I should be happy this morning. The sun is out, most of my back and stomach pains are slowly going down, but still I sit with tears running down my face. Why? Because every doctor visit I realize how scary my life has become. There is never just “good news” when I visit the doctor. It always seems to be good news wrapped up in some sort of bad news.
“We were able to remove all of your colon cancer with large margins – however even on the edges of those margins we found microscopic cancer cells.”
I feel uplifted for a second just to be pushed back down the next. I knew this journey would not be easy, but in the beginning it kind of was. I would joke that other than my chemo days, I felt completely fine. That lifestyle has changed. I am in constant pain because my wound has reopened right above my belly button. I am unable to lift pretty much anything so when my cat has a crazy moment, I am unable to even lift him off the counter.
All I keep thinking is – I have to do this all over again. I will just be getting back to my old self when I will be readmitted to the hospital for surgery. It is a depressing feeling to say the least. I should be thankful that not only were they able to complete the first operation, but the second one is already being discussed. This is easier said than done. Every hour my mood changes from, “Yay surgery!” to “Yay surgery?”.
The one question I forgot to ask my doctor last week, “How do I go from inoperable in April to operable in June?”. I mean, it is exciting to say the least, but still that question looms in my mind. I just do not understand what is so different? They did say that my chemo was working and the tumours were shrinking, but I cannot imagine it was by a large significant amount. I have only had 4 treatments. I am going to ask him that question on the 16th, however I have a feeling I know his answer because the surgery I am having is very risky. On that note, let’s break it down:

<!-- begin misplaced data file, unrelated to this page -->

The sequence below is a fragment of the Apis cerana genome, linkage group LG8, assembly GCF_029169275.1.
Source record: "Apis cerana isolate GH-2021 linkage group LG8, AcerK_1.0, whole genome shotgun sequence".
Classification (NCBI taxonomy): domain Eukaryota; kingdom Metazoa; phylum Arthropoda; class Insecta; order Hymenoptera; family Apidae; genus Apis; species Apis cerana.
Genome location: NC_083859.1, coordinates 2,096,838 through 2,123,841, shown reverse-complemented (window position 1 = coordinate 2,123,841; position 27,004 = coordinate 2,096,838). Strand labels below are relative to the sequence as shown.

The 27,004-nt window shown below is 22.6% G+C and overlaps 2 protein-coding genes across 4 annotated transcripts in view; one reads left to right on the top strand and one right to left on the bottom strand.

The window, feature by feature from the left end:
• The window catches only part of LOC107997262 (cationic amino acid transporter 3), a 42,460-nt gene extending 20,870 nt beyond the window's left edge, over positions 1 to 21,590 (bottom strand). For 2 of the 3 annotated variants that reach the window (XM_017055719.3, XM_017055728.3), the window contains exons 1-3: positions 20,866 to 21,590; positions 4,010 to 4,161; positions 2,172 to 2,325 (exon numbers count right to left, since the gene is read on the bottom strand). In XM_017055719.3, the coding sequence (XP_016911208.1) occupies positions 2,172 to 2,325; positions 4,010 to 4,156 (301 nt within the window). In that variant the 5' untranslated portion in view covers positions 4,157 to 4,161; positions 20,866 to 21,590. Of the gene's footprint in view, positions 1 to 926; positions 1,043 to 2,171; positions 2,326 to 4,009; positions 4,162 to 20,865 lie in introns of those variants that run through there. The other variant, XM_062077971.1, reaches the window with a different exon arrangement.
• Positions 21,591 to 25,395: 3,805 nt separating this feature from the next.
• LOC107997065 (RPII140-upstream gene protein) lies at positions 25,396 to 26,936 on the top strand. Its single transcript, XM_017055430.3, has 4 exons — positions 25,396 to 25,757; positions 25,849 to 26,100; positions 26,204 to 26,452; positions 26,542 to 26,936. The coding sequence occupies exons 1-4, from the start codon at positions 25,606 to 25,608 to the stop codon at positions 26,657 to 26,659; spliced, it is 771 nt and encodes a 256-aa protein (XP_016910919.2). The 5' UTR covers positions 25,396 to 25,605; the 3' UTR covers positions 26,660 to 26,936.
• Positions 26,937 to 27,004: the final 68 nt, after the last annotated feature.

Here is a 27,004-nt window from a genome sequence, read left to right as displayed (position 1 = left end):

The doctor will first go in and remove 9 tumours on the 20% of my liver he would like to keep (You only need 20% of your liver in order for it to function. Also, a healthy liver will regenerate itself.). He will then block the portal vein that is suppling blood to the other 80%. This will cause that side of my liver to shrink. During the same surgery he will also remove the 4 tumours from my colon. He has also half promised he can do this without leaving me with a colostomy bag *fingers crossed*. It would not be the worst thing, but if I can avoid it that would be nice.
The doctor will go in an remove the 80% of my liver that he has shrunk. Although this procedure seems smaller, it is actually the most complicated and the most risky.
Excitement and nervousness are the two emotions that I drift back and forth with. By the time I have my first surgery on the 21st of July, it will be almost 6 weeks since my last chemotherapy treatment. The paranoid part of me is worried that my tumours will have grown or multiplied during this time. There is no set plan yet for what happens in between the two surgeries. I will either jump from one to the next, or have a blast of chemo in between. Stay tuned for updates.